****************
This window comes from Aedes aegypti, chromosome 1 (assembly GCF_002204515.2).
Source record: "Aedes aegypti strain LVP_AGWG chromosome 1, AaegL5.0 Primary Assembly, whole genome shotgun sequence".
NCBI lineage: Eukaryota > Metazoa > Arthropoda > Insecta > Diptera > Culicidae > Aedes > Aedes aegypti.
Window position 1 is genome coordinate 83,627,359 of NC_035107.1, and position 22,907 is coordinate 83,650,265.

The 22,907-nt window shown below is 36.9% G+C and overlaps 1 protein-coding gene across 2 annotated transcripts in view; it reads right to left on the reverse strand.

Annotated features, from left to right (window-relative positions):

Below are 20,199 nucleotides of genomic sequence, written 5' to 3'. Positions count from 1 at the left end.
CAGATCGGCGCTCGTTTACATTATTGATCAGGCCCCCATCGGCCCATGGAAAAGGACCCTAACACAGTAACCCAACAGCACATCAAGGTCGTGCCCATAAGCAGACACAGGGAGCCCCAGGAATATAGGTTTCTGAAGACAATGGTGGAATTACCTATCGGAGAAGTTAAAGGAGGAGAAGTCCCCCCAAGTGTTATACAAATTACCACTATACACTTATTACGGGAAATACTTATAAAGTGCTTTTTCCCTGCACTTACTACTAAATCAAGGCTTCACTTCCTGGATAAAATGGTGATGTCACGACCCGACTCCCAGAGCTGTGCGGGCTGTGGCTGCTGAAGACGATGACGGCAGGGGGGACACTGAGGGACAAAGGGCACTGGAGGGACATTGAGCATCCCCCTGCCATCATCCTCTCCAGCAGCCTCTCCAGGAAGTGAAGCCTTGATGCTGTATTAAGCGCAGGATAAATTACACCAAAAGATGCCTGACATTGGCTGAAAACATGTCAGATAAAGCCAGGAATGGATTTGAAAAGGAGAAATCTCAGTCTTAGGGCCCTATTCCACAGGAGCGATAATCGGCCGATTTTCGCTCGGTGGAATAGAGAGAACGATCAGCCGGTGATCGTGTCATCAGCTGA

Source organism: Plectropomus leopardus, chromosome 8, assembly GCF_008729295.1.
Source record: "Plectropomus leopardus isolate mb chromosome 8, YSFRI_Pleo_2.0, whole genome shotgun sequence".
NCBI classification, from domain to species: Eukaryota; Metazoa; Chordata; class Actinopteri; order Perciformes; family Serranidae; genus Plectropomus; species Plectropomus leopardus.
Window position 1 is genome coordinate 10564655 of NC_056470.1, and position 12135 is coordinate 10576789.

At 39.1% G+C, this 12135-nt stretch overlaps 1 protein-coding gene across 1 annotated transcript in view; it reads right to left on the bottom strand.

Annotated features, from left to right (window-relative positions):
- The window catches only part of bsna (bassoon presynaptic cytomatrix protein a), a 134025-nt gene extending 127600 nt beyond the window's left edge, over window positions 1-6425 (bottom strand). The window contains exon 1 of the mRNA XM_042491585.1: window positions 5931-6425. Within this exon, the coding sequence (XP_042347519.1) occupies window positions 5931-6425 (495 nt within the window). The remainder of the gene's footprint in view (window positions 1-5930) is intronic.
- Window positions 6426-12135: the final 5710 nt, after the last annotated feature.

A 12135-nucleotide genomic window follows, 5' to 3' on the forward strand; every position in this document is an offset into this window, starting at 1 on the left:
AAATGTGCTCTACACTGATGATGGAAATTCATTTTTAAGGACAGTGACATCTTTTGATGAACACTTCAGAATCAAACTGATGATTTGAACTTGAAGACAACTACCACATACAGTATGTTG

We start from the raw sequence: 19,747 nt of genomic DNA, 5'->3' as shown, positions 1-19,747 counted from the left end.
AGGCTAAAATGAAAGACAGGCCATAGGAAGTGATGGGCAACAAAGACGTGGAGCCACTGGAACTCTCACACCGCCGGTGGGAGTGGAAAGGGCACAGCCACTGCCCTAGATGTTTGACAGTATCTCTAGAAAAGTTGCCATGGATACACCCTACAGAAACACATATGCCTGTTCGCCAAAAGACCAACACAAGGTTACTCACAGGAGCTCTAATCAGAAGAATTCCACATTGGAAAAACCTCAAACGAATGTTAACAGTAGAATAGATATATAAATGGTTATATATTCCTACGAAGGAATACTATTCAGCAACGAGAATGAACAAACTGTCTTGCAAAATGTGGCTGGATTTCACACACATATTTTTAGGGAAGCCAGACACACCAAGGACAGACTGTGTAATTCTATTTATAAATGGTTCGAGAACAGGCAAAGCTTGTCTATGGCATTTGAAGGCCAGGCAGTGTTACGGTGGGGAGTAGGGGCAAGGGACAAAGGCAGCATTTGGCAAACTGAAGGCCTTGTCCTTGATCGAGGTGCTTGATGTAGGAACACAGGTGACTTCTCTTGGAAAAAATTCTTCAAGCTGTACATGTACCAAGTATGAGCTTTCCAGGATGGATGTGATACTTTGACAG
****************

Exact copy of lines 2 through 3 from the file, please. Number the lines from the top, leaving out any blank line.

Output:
Source record: "Aedes aegypti strain LVP_AGWG chromosome 1, AaegL5.0 Primary Assembly, whole genome shotgun sequence".
NCBI lineage: Eukaryota > Metazoa > Arthropoda > Insecta > Diptera > Culicidae > Aedes > Aedes aegypti.